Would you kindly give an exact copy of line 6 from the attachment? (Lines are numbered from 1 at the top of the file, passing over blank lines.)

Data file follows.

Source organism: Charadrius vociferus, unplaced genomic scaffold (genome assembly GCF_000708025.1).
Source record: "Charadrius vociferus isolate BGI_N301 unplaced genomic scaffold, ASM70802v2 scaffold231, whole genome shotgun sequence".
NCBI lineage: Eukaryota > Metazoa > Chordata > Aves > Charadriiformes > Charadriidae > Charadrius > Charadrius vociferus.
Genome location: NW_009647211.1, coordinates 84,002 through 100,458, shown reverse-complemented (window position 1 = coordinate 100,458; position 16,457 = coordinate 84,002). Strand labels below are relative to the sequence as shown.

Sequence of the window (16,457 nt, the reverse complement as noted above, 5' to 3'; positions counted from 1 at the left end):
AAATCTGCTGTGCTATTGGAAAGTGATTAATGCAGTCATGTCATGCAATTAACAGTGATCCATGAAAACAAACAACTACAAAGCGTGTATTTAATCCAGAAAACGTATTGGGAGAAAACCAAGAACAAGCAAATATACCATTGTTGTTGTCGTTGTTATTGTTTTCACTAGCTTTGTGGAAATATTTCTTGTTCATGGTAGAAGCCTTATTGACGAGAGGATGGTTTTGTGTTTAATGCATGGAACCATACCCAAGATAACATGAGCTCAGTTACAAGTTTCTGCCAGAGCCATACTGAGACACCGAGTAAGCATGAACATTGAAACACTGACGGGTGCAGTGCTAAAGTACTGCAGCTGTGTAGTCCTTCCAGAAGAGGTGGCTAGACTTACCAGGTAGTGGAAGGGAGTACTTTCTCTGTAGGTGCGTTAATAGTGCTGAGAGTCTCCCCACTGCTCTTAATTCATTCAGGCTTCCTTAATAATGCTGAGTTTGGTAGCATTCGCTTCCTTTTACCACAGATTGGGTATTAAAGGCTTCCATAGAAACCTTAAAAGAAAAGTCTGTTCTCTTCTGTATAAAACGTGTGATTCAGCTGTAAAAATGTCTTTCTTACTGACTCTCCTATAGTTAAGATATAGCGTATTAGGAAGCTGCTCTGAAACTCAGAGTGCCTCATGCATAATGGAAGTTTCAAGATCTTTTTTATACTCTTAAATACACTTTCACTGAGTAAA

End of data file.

AAATCTGCTGTGCTATTGGAAAGTGATTAATGCAGTCATGTCATGCAATTAACAGTGATCCATGAAAACAAACAACTACAAAGCGTGTATTTAATCCAGAAAACGTATTGGGAGAAAACCAAGAACAAGCAAATATACCATTGTTGTTGTCGTTGTTATTGTTTTCACTAGCTTTGTGGAAATATTTCTTGTTCATGGTAGAAGCCTTATTGACGAGAGGATGGTTTTGTGTTTAATGCATGGAACCATACCCAAGATAACATGAGCTCAGTTACAAGTTTCTGCCAGAGCCATACTGAGACACCGAGTAAGCATGAACATTGAAACACTGACGGGTGCAGTGCTAAAGTACTGCAGCTGTGTAGTCCTTCCAGAAGAGGTGGCTAGACTTACCAGGTAGTGGAAGGGAGTACTTTCTCTGTAGGTGCGTTAATAGTGCTGAGAGTCTCCCCACTGCTCTTAATTCATTCAGGCTTCCTTAATAATGCTGAGTTTGGTAGCATTCGCTTCCTTTTACCACAGATTGGGTATTAAAGGCTTCCATAGAAACCTTAAAAGAAAAGTCTGTTCTCTTCTGTATAAAACGTGTGATTCAGCTGTAAAAATGTCTTTCTTACTGACTCTCCTATAGTTAAGATATAGCGTATTAGGAAGCTGCTCTGAAACTCAGAGTGCCTCATGCATAATGGAAGTTTCAAGATCTTTTTTATACTCTTAAATACACTTTCACTGAGTAAA